Hope to Arrest Muscle Decline
decline caused by ageing and certain diseases could be dramatically slowed by
stopping a chain reaction that damages cells, new research shows. The
study revealed the previously unknown steps by which dysfunction of
mitochondria - the so-called ‘powerhouses’ of cells - harms muscle health and
leads to atrophy (wasting away).
The research team, from the universities of Exeter and Nottingham (UK) and Tohoku University in Japan, showed that inhibiting various stages of this process suppressed muscle atrophy. The research was carried out on a species of worm called Caenorhabditis elegans - recently used in a muscle study on the International Space Station because their muscle cells resemble those of humans.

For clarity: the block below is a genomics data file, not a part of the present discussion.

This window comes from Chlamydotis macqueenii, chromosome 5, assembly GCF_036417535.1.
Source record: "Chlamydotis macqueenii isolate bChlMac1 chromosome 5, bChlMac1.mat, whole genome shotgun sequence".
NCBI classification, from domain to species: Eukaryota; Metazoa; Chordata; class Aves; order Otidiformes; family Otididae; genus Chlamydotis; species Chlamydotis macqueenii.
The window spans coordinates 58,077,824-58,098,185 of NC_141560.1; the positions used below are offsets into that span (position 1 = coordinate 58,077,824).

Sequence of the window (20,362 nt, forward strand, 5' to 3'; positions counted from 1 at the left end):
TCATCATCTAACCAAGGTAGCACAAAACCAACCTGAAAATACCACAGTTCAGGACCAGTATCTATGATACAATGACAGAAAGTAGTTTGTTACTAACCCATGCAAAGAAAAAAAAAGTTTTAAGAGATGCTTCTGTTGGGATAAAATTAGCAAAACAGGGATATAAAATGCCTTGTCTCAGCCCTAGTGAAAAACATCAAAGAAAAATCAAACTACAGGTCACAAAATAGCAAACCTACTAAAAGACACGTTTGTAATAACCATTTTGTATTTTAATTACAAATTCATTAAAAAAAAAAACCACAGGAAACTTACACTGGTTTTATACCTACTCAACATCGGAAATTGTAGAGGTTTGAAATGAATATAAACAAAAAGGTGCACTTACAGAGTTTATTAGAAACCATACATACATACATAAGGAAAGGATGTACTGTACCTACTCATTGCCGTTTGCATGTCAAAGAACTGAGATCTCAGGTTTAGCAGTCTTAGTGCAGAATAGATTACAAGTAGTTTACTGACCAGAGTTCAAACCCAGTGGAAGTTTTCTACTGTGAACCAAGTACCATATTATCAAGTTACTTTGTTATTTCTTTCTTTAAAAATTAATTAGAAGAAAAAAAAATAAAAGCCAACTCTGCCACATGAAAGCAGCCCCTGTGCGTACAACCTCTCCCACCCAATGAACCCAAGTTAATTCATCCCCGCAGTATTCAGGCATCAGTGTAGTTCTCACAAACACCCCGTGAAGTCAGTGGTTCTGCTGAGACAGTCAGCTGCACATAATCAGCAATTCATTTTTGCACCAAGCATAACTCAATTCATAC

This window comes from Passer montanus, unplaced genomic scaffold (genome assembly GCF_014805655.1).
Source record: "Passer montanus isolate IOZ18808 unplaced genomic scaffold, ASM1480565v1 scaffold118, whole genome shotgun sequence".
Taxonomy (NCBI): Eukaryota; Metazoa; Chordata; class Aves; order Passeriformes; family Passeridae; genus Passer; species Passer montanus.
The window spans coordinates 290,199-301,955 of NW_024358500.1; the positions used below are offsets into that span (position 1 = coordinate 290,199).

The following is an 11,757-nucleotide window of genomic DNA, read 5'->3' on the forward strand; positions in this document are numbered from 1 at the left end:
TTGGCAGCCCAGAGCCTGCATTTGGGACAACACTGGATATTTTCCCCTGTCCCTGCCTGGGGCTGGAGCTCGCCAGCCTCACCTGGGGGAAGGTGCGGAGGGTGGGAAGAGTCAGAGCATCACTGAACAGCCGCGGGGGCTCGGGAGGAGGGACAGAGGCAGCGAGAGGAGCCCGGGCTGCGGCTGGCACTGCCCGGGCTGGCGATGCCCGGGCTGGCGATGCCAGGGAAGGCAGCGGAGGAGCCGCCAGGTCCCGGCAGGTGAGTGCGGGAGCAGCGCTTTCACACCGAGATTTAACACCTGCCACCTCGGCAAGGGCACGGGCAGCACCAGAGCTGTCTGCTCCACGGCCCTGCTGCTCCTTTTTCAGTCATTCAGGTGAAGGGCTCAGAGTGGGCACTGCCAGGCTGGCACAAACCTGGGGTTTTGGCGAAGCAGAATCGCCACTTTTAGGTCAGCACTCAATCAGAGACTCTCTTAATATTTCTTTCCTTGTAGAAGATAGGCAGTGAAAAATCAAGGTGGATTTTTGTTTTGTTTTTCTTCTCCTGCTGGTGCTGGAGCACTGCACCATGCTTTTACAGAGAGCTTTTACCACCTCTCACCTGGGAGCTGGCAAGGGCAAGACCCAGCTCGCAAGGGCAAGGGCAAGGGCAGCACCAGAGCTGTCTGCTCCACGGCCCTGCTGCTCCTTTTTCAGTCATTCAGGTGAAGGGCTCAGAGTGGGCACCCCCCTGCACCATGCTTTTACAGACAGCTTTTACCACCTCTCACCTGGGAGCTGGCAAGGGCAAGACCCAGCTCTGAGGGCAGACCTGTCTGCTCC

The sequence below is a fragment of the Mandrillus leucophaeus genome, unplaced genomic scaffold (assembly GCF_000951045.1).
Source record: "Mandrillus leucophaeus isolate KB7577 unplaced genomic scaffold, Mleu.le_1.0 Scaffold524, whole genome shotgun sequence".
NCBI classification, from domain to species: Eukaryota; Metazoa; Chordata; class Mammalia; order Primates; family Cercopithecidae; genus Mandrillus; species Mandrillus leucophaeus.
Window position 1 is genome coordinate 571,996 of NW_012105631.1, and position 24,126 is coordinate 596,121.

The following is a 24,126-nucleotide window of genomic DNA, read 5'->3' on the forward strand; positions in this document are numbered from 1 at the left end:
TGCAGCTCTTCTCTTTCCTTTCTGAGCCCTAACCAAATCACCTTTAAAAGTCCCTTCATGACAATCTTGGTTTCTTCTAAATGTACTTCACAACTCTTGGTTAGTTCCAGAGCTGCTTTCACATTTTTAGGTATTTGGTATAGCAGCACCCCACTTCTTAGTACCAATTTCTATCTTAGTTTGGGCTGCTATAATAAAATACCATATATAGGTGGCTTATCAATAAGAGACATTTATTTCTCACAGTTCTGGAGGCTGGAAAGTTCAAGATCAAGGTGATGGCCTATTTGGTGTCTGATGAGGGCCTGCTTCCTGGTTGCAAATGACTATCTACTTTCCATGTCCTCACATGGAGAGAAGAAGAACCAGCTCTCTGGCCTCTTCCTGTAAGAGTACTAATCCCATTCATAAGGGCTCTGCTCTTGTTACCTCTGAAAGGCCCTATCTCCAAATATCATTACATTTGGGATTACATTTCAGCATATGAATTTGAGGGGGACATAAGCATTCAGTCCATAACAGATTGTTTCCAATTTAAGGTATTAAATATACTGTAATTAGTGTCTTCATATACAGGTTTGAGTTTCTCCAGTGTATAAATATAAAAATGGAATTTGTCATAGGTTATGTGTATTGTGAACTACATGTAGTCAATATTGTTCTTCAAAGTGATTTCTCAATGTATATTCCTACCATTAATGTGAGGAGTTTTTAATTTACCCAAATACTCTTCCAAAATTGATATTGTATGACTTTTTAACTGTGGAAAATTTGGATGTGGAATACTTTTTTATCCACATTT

Mitochondrial dysfunction is a key feature of several muscle diseases, but treatments are currently limited. Research shows that mitochondrial dysfunction causes calcium to build up in cells, which in turn activates enzymes that degrade collagen. Collagen is vital for giving structure to the outside of cells, so degradation of collagen destabilises muscle.